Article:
7 Common Breakfast Pitfalls You Could Avoid


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Breakfast is the single most important meal of the day, yet too many of us think it’s a luxury and don’t make time to dine after rising. Instead, we resort to grabbing on-the-go foods that pack on extra calories from fat and sugar, or worse, we skip eating breakfast altogether and overeat at our next meal.

If you have a busy schedule, your best bet is to plan your breakfast meals ahead of time. Cook steel-cut oatmeal and separate it into plastic containers to store in your fridge and reheat whenever you’re ready. Or, double up on preparing hard-boiled eggs or yogurt and fruit parfaits. Unlike greasy egg-and-cheese sandwiches and sugary pastries, these energizing foods are good sources of lean protein and/or fiber and will help keep you energized while stopping hunger and cravings in their tracks.

To help you avoid unhealthy food choices at breakfast, consider whether you’re making any of these common mistakes:

  1. Enjoying a glass of orange juice or other fruit juices with your meal. A glass of OJ or apple juice may be a standard part of your breakfast, but it’s just not South Beach Diet–friendly due to the concentrated sugar and general lack of fiber that results from processing. Instead, we recommend enjoying fresh whole fruits, like oranges, apples, strawberries, or cantaloupe, which are packed with antioxidant vitamins, minerals, and other essential nutrients, including fiber. As far as juice goes: You’re far better off enjoying a 6-ounce glass of low-sodium tomato juice or vegetable juice blend.

     

  2. Sipping a latte with whipped cream and other add-ons. For some people, a freshly brewed cup of coffee is the best way to start the day. But what many people don’t realize is that coffee can contribute to weight gain, depending on how you enjoy it and how often you have it. If buying coffee from your favorite café is part of your morning routine, note that store-bought café drinks may contain fattening add-ons like cream, white sugar, sugary syrups and flavorings, and/or whipped topping. It’s best to opt for a coffee with no-sugar-added syrups and/or fat-free or 1% milk. Be sure to also use a recommended sugar substitute, like agave nectar, monk fruit natural no-calorie sweetener, or stevia. To add a boost of flavor, feel free to use your choice of extract, such as pure vanilla or almond.

     

  3. Having a breakfast muffin, scone, or pastry to go. Muffins, scones, and pastries are easy to pick up at your morning pit stop, but they are often made with refined white flour and white sugar, which can contribute to cravings, not to mention butter, which is high in saturated fat. Many breakfast pastries these days are also outrageously large, some adding more than 500 calories in just one. We recommend that you prepare our Pear Bran Muffins (Phase 2) instead, which use whole-wheat pastry flour, low-fat buttermilk, and canola oil.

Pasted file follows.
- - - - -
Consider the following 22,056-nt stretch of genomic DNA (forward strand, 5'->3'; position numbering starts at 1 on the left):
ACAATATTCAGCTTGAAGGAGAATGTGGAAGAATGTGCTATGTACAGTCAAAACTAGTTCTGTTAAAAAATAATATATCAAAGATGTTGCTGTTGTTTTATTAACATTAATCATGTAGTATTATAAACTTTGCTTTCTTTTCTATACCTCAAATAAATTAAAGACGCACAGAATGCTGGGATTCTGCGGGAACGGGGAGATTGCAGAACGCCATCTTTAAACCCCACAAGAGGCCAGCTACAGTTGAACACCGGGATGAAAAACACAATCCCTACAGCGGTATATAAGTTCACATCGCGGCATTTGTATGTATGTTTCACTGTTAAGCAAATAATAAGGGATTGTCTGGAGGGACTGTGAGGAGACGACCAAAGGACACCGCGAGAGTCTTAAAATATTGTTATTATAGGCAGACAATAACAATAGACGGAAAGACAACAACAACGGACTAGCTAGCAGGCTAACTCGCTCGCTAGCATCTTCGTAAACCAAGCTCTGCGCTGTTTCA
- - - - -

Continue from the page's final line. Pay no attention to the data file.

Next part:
4. Slathering on the cream cheese. Everyone loves a “shmear” but you need to choose your cream cheese wisely. As a healthier alternative to full-fat cream cheese, use 1 or 2 tablespoons of light cream cheese or dairy-free cream cheese substitute as part of your fats/oils allowance on occasion. Instead of a huge white-flour bagel, enjoy half of a small whole-grain bagel, a whole-wheat mini bagel, or a piece of whole-grain toast on Phase 2. Or, when you have more time, consider trying our tasty Smoked Salmon and Cream Cheese “Sandwiches,” which are made with thinly sliced whole-grain bread and a chive-flavored, reduced-fat cream cheese.

     

  5. Assuming all Greek yogurt is healthy. Like other full-fat dairy products, full-fat plain Greek yogurt is high in saturated fat and calories. You should also watch out for fat-free Greek yogurt that contains fruit. Even though some brands claim to use “real” fruit, they are often made with sugary, processed fruit syrup and not with actual fruit itself. Look at the amount of added sugars in such products, particularly if you have cravings for sugar.

     

  6. Ordering breakfast platters that come with home fries and white toast. Unfortunately, many breakfast “specials” served at diners and family chain restaurants come with buttered white toast and fried white potatoes. Instead, skip the special and order eggs with fruit, tomatoes, or a slice of whole-wheat toast (Phase 2).

     

  7. Adding pork bacon and full-fat cheese to your breakfast sandwich. Layering your breakfast sandwich with fatty pork bacon strips and full-fat cheese piles on the sodium and bad saturated fat. As a healthier alternative, make an open-face sandwich with one slice of whole-wheat toast, a slice or two of Canadian or turkey bacon, and a slice of reduced-fat cheese. Canadian bacon has a smoky flavor similar to regular pork bacon, but far less fat.

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